Title: Kavachi’s Rise
Series: The Devouring #1
Author: Mike Kearby
Genre: Damnation Books
Publisher: Horror, Thriller
A Dark Secret. Thomas Morehart and his sister, Kara are vampyre, not the undead, but creatures evolved over hundreds of thousands of years to mimic their prey, man. Then – rescued from a Nazi Prison Camp, Thomas and Kara are brought to the U.S. and forced to work inside government-owned mortuaries. Now -betrayed by the government sixty-seven years later, Thomas and Kara are in a race against time to transform back to their feral states or risk Exsanguination by government sanctioned hit squads.
The soldiers knew this lieutenant. Knew of him, anyway. Nikolai Borisoff was his Russian name, but if all the rumors were true, nobody knew his real name. Others of his kind referred to him as, “Rom baro,” the big man. But in the stories he was known simply as the necromancer hunter.
“Shall we put him in with the others, sir?” one soldier asked.
Nikolai ignored the question and squared himself off to stand face-to-face with the prisoner. He stared into the darkness of the creature’s eyes. “How do you write yourself?” he asked in Amria.
The creature stopped rocking. He looked up and opened a dark pit of a mouth. A word tumbled out: “Death.”
Nikolai frowned, “But where are the others?”
Death tilted his head right and left, like a confused animal trying to make sense of an unfamiliar sound. After several seconds of the head movement, he parted leathery lips and emitted a rattling laugh.
“Yes, the others, like yourself.”
“Killed, dead. All meat.”
“In the showers?”
“A death they would have welcomed.”
Nikolai leaned back. He stared across his left shoulder, down the rows of barracks where the camp’s prisoners were being assembled. The 48thhad found only a handful of them, yet intelligence had said there would be thousands. Reports had indicated as many as twenty thousand. He turned back to Death.
“Where?” he asked.
Death lifted his chin toward the camp entrance. “There,” he whispered. “Only a short way from the death gate. Toward the sea.”
Nikolai looked past the gathered prisoners and through the opened gates of the camp. Pine and aspen lined the road for as far as he could see. He turned back, questioning, “In the woods?”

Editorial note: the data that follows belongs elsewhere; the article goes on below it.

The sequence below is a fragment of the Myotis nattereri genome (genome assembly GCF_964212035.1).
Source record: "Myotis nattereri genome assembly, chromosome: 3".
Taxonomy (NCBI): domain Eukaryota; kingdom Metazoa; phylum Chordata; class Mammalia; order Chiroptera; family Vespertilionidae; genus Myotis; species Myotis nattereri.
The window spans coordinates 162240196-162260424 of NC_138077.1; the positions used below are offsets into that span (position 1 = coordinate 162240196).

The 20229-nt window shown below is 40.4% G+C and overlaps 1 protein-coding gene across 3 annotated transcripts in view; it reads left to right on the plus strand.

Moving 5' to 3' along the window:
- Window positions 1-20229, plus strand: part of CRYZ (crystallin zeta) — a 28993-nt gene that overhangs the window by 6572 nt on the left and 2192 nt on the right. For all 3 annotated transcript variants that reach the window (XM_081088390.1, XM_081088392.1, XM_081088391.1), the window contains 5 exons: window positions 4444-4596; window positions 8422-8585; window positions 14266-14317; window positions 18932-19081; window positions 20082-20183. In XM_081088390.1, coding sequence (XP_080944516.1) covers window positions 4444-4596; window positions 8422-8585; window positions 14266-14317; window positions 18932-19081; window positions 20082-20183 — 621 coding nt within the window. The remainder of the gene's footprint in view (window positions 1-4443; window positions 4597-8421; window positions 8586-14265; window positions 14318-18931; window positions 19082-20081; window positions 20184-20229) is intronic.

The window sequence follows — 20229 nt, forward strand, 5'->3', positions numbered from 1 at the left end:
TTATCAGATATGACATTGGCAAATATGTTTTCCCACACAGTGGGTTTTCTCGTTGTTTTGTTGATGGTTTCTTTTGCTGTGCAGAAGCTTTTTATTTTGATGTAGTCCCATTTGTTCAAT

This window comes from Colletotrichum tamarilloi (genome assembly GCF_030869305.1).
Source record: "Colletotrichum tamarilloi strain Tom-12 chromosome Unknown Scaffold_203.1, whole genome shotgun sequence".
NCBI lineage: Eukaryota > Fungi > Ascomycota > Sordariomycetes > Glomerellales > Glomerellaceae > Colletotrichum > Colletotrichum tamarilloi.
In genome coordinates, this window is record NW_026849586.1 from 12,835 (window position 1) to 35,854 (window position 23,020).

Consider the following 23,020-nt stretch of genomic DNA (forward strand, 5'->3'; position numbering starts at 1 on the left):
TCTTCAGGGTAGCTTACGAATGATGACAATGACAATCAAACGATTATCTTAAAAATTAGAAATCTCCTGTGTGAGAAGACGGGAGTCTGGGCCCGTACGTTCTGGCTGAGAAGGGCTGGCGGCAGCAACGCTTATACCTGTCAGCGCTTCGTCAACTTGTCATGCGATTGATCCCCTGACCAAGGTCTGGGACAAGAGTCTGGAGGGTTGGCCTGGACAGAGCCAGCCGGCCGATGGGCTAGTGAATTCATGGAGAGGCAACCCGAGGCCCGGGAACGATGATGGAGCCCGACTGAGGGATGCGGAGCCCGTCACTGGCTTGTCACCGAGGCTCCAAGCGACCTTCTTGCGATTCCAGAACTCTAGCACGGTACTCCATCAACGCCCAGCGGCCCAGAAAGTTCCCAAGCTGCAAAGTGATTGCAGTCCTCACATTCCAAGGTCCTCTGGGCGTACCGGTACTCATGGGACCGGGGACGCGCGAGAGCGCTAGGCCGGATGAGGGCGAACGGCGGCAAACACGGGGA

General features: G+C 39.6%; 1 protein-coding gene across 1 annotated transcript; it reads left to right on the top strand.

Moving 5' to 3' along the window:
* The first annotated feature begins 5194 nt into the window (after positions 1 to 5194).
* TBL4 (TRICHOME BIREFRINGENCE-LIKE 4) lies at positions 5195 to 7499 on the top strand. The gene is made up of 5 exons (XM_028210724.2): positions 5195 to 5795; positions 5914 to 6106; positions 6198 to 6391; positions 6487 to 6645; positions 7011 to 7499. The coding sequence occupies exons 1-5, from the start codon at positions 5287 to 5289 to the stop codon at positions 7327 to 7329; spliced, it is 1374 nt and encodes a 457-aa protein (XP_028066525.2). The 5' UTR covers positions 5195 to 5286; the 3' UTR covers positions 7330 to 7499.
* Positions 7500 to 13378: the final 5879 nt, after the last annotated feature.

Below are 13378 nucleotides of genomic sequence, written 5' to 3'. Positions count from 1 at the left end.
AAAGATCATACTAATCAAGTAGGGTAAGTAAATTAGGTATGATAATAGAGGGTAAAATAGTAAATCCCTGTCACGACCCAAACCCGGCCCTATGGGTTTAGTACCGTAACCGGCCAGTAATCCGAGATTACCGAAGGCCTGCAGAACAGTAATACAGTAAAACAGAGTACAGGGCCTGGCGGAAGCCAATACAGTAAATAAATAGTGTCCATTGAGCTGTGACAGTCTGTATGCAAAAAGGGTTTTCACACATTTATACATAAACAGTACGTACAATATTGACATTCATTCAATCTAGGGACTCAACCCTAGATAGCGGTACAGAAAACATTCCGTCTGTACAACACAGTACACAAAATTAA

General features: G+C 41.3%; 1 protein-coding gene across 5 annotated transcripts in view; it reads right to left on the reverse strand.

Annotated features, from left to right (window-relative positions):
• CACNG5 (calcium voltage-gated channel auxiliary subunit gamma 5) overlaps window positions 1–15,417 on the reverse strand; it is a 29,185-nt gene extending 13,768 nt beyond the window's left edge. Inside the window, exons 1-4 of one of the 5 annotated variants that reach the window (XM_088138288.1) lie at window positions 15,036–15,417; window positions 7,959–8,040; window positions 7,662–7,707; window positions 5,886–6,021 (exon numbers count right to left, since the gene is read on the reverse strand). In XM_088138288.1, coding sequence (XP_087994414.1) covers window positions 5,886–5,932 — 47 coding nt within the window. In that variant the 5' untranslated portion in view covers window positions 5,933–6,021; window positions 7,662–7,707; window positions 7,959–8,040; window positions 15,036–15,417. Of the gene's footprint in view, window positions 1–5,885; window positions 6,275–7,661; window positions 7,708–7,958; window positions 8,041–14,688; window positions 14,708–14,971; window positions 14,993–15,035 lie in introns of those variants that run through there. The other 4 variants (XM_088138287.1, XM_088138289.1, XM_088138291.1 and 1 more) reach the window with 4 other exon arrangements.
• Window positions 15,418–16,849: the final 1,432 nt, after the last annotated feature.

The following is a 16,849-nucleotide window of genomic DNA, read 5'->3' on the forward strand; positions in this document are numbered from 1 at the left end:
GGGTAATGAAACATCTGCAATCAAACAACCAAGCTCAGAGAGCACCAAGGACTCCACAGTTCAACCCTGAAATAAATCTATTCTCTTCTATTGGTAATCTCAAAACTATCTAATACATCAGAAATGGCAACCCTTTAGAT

“In the ground.”
Nikolai frowned. “Can you show me?”
Death shook his head. “I prefer here. It’s very bad luck to go to that place.”
Death began to rock again. “It’s a madhouse filled with all kinds of madness.”
Nikolai studied Death’s face. “Then you’ve been there?”
Death wagged a finger in Nikolai’s direction. “Oh, I went there once. It might even have been twice or maybe three times. I can’t be sure, for the madness takes away one’s sensibility.”
“And your job there?”
“I helped push the carts back to this camp.”
“Back? What had been on the carts before?”
“And when you returned?”
“Shoes…and pyjamas…and hair.”
“And what of those who once wore the shoes and pyjamas and hair?”
Death rested his chin against his knees once more and resumed his monotonous cantillate. Then, just as quickly, stopped. It looked up at Nikolai. Its pupils contracted. “Porrajmos!”
Nikolai narrowed his eyes and pinched his bottom lip between his thumb and forefinger. His gaze darted back to the front gate and to the forests outside. “Are you saying violate?”
Death’s face twisted. He screamed again, “Porrajmos!”
Nikolai shook his head and released his lip. “To open? To open one’s mouth?”
Death stopped rocking and stared ahead, rigid. His pupils dilated back to their dead state. He exhaled a short breath, then pushed his right index finger into a spot just below his right ear and directly above his jawbone. He held his finger in the spot for several breaths, as if to make sure Nikolai understood, then slowly dragged the finger down his neck to his collarbone.
Nikolai watched, fascinated at the visual. “Rip open?” he uttered.
Death shook his head, exasperated, exhaled a rattling breath, and motioned with an outstretched finger for Nikolai to lean close.
Nikolai stooped forward and turned an ear toward Death’s mouth.
A gush of stagnant air rushed from the man’s lips and flowed across Nikolai’s cheek and nose.
Nikolai jerked away from the dead gas — and from the two words that had drifted on the offensive fumes. He sucked in a quick breath and jerked the pilotka from his head.
Death nodded blindly, as if pleased, and then started rocking again.
Nikolai could only stare at the living corpse swaying in front of him.
Such a simple word.
And when translated into Russian, two words: The devouring.
I’d like for you guys to welcome the author over! WELCOME!! 🙂
First, tell me a little about your book ….
The Devouring is based on my premise that vampire are not the undead, but an animal species evolved over millions of years to harvest a specific amino acid chain in human blood. I make the distinction by calling my characters vampyre in the book. After WWII, vampyre are domesticated by the U.S. government. The domestication is achieved by allowing the vampyre to run government owned mortuaries where they have an unlimited supply of blood. That’s the storyline. The plot, of course, is much more involved.
How awesome does that sound! Do you recall how your interest in writing originated or did you always just know?
I have to credit Ray Bradbury’s, Something Wicked Comes This Way with turning me into not only a reader, but a writer as well. I would be remiss however, if I didn’t also credit many encouraging teachers during my public school years.